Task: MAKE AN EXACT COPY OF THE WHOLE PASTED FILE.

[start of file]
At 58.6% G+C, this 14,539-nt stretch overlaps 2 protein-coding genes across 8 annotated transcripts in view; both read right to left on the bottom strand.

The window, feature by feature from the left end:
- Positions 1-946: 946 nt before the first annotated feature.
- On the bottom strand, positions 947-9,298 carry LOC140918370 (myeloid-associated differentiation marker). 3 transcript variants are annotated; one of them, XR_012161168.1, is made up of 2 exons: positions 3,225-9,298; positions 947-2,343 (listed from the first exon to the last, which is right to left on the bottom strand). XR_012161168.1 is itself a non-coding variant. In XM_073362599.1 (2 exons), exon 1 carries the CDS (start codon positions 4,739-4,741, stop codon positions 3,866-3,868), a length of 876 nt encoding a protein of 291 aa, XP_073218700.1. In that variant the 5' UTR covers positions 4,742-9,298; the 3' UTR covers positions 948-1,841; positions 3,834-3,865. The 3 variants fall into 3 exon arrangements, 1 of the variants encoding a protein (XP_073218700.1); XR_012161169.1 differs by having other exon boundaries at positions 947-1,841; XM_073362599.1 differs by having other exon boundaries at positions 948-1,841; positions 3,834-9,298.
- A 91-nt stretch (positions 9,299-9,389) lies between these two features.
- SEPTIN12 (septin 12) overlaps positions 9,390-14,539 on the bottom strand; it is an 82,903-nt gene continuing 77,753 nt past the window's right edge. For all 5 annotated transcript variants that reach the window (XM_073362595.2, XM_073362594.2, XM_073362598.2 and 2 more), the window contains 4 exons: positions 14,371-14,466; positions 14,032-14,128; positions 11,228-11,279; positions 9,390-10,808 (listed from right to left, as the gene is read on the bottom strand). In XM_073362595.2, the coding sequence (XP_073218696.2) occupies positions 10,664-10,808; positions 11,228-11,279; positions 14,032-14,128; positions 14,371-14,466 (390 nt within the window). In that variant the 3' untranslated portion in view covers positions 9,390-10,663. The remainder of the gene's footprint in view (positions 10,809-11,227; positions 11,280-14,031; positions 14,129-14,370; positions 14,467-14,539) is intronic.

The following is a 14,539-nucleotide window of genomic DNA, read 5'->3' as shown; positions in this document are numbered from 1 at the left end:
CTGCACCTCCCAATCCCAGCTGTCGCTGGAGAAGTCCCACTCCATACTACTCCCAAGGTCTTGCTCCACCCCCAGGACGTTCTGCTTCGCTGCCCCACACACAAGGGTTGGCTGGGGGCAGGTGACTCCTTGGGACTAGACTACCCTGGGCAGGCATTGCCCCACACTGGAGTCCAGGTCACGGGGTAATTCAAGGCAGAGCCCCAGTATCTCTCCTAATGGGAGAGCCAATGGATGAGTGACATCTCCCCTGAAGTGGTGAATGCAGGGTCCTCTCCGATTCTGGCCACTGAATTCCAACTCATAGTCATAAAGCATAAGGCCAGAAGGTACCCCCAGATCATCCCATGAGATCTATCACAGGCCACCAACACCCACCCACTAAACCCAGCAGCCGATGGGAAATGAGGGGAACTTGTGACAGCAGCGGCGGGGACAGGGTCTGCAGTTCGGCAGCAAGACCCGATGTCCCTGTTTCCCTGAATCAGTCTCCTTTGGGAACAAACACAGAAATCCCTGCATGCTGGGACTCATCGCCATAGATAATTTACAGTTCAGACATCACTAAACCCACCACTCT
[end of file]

At 58.6% G+C, this 14,539-nt stretch overlaps 2 protein-coding genes across 8 annotated transcripts in view; both read right to left on the bottom strand.

The window, feature by feature from the left end:
- Positions 1-946: 946 nt before the first annotated feature.
- On the bottom strand, positions 947-9,298 carry LOC140918370 (myeloid-associated differentiation marker). 3 transcript variants are annotated; one of them, XR_012161168.1, is made up of 2 exons: positions 3,225-9,298; positions 947-2,343 (listed from the first exon to the last, which is right to left on the bottom strand). XR_012161168.1 is itself a non-coding variant. In XM_073362599.1 (2 exons), exon 1 carries the CDS (start codon positions 4,739-4,741, stop codon positions 3,866-3,868), a length of 876 nt encoding a protein of 291 aa, XP_073218700.1. In that variant the 5' UTR covers positions 4,742-9,298; the 3' UTR covers positions 948-1,841; positions 3,834-3,865. The 3 variants fall into 3 exon arrangements, 1 of the variants encoding a protein (XP_073218700.1); XR_012161169.1 differs by having other exon boundaries at positions 947-1,841; XM_073362599.1 differs by having other exon boundaries at positions 948-1,841; positions 3,834-9,298.
- A 91-nt stretch (positions 9,299-9,389) lies between these two features.
- SEPTIN12 (septin 12) overlaps positions 9,390-14,539 on the bottom strand; it is an 82,903-nt gene continuing 77,753 nt past the window's right edge. For all 5 annotated transcript variants that reach the window (XM_073362595.2, XM_073362594.2, XM_073362598.2 and 2 more), the window contains 4 exons: positions 14,371-14,466; positions 14,032-14,128; positions 11,228-11,279; positions 9,390-10,808 (listed from right to left, as the gene is read on the bottom strand). In XM_073362595.2, the coding sequence (XP_073218696.2) occupies positions 10,664-10,808; positions 11,228-11,279; positions 14,032-14,128; positions 14,371-14,466 (390 nt within the window). In that variant the 3' untranslated portion in view covers positions 9,390-10,663. The remainder of the gene's footprint in view (positions 10,809-11,227; positions 11,280-14,031; positions 14,129-14,370; positions 14,467-14,539) is intronic.

The following is a 14,539-nucleotide window of genomic DNA, read 5'->3' as shown; positions in this document are numbered from 1 at the left end:
CTGCACCTCCCAATCCCAGCTGTCGCTGGAGAAGTCCCACTCCATACTACTCCCAAGGTCTTGCTCCACCCCCAGGACGTTCTGCTTCGCTGCCCCACACACAAGGGTTGGCTGGGGGCAGGTGACTCCTTGGGACTAGACTACCCTGGGCAGGCATTGCCCCACACTGGAGTCCAGGTCACGGGGTAATTCAAGGCAGAGCCCCAGTATCTCTCCTAATGGGAGAGCCAATGGATGAGTGACATCTCCCCTGAAGTGGTGAATGCAGGGTCCTCTCCGATTCTGGCCACTGAATTCCAACTCATAGTCATAAAGCATAAGGCCAGAAGGTACCCCCAGATCATCCCATGAGATCTATCACAGGCCACCAACACCCACCCACTAAACCCAGCAGCCGATGGGAAATGAGGGGAACTTGTGACAGCAGCGGCGGGGACAGGGTCTGCAGTTCGGCAGCAAGACCCGATGTCCCTGTTTCCCTGAATCAGTCTCCTTTGGGAACAAACACAGAAATCCCTGCATGCTGGGACTCATCGCCATAGATAATTTACAGTTCAGACATCACTAAACCCACCACTCT